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Thursday 23 May 2019
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Badminton brothers

James, Andrew Babwah celebrate 2018 as players of the year

James Babwah, of Naparima College, and his brother Andrew, a student of Princes Town Presbyterian No 1, with the many medals and trophies they have won as badminton players. PHOTO BY VASHTI SINGH
James Babwah, of Naparima College, and his brother Andrew, a student of Princes Town Presbyterian No 1, with the many medals and trophies they have won as badminton players. PHOTO BY VASHTI SINGH

MEET the golden boys of badminton. They are brothers James and Andrew Babwah, of Princes Town.

James is the TT Badminton Association's (TTBA) 2018 player of the year in the under-13 category. A feat he also accomplished in the under-11 category, two years before.

Andrew is also at the top of his game, holding the 2018 junior player of the year in the under-11 category. He is also the TTBA’s 2018 junior nominee for the First Citizens Sports Foundation Awards

The Babwah brothers' dream is to one day represent TT at the Olympic Games.

James, 12, is a form one student at Naparima College, San Fernando. Andrew, nine, is in standard three at the Princes Town Presbyterian Primary School No 1, which has been on a shift system with the Presbyterian No 2 school.

James attended the No 1 school and, with extra lessons, he passed for his first choice and placed among the top 200 students in the 2018 Secondary Entrance Assessment (SEA) examination. He placed 48th overall. In June 2017, he was also among the 50 finalists in the JMMB mental maths competition, and placed ninth. Andrew is hoping to follow in his brother’s footsteps when he writes SEA in 2021.

James and Andrew Babwah with their medals at Caribbean Regional Badminton Championships, Aruba in 2016. PHOTO COURTESY TREVOR BABWAH

Inspired by their parents, Trevor and Savitri (Savitri died from cancer in 2016) who were avid badminton players, the brothers have been playing since they were toddlers. James and Andrew journey, at least twice a week, to train with former national player Anil Seepaul at his Central Regional Indoor Stars facility, Chaguanas, along with coach Shiva Persad.

They have also taken part in other sporting disciplines, such as cricket, football and swimming, where they achieved some success.

"We played football with a club, Spitfire. We had competitions at the end of each season and we also got medals for that and also for swimming," said Andrew.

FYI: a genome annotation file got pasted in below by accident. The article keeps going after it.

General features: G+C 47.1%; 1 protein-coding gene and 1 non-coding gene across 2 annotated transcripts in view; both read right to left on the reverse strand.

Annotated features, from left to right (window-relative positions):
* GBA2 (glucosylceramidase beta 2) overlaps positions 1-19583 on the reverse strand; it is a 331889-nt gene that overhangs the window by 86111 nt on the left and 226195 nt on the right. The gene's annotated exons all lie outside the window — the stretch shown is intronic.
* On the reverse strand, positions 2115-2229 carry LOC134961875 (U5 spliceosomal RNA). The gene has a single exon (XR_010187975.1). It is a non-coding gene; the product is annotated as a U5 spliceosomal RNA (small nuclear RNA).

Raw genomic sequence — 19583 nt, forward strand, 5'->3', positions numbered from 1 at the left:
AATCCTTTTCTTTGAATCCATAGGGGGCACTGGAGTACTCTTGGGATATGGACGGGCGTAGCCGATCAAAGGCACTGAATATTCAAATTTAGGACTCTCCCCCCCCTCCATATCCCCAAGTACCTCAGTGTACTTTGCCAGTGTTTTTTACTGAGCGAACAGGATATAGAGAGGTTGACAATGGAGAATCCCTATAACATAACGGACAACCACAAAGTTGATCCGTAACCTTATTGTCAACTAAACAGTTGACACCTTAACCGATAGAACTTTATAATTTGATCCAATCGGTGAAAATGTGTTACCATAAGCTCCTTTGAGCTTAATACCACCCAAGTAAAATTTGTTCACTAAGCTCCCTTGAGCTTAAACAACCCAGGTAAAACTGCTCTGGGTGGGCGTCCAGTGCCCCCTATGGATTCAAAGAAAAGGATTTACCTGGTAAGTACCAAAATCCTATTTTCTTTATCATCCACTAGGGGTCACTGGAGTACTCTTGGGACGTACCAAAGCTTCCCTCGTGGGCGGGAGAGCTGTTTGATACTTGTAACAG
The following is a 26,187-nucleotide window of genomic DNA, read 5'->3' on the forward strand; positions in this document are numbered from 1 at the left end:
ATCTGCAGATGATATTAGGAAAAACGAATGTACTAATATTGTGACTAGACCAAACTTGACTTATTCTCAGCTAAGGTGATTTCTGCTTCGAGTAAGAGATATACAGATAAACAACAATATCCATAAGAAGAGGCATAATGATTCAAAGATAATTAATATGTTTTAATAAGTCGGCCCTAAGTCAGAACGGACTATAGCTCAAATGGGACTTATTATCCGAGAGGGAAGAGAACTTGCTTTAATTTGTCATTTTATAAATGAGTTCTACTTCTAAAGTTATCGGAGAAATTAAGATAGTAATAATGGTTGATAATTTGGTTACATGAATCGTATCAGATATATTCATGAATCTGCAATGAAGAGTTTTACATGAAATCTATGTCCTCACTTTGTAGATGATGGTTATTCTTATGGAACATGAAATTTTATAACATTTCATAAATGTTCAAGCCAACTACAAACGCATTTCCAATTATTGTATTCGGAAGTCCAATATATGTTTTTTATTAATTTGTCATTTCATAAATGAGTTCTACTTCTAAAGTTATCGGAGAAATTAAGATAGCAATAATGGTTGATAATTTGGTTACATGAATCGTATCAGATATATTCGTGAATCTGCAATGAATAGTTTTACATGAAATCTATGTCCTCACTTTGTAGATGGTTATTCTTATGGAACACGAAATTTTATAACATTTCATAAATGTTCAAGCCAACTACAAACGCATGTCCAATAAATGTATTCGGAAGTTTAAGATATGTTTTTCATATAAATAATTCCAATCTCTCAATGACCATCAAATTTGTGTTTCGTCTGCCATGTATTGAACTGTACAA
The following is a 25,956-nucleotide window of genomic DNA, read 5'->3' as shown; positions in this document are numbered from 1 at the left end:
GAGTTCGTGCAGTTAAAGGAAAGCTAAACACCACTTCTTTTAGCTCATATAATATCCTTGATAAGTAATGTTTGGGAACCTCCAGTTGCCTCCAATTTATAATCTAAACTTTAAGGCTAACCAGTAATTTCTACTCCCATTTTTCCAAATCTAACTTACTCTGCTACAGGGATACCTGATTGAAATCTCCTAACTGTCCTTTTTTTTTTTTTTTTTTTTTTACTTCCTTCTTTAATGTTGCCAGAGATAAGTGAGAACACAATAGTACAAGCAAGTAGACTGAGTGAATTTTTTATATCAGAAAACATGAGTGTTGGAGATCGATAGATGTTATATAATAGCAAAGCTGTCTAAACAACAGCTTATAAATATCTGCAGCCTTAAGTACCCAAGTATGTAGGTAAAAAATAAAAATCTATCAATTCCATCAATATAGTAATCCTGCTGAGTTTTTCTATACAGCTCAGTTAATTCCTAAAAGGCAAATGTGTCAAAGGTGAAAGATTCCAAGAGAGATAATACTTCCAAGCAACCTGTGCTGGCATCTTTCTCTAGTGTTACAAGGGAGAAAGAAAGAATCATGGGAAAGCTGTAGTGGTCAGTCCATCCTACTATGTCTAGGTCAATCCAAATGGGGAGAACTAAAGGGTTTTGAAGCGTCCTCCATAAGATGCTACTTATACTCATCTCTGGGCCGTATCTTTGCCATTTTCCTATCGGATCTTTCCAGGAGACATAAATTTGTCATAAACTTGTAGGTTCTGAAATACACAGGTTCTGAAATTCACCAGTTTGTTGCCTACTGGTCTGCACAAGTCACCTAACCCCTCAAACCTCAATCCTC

However, the brothers developed a passion for badminton. They represented TT at the Pan Am Games and the Caribbean Regional Badminton Championships (Carebaco) and their medal and trophies haul is testament that their passion is not misplaced.

"I was inspired by watching my father play, and since I was about three I wanted to play too. I have been playing now for about eight years. I have competed with the national team in the Pan Am Games and in Carebaco in 2016 in Aruba, in 2017 in TT, and in Suriname in 2018. Andrew and I went to all three. We also went to Toronto. We did not medal in all of the tournaments but we had a great experience, visiting other countries and making new friends," said James.

Trevor, who works in Mt Hope and and goes between Princes Town and Chaguanas, said he ensures his sons are not limited in achieving their potential, and gets help from relatives.

James Babwah in competition at the Pan Am Games, Toronto, Canada in 2017. PHOTO COURTESY TREVOR BABWAH

In between training, schoolwork and leisure, James and Andrew enjoy cooking, and teach their father how to prepare dishes their late mother taught them. They also love gardening with their father. Andrew said they have reaped and eaten ochres, tomatoes, melongene and other vegetables they planted.

"I like tomato choka and melongene. My mum taught me how to make it. We have not started planting anything this year because the place is dry. But we grow ochre, nice melongene and tomatoes and saffron," he said.

The brothers have not chosen a career as yet but badminton would be in their future.

"I would like to represent TT in the Olympics," said James.

"Me too," said Andrew, "I also want to be a coach and a player when I get older.

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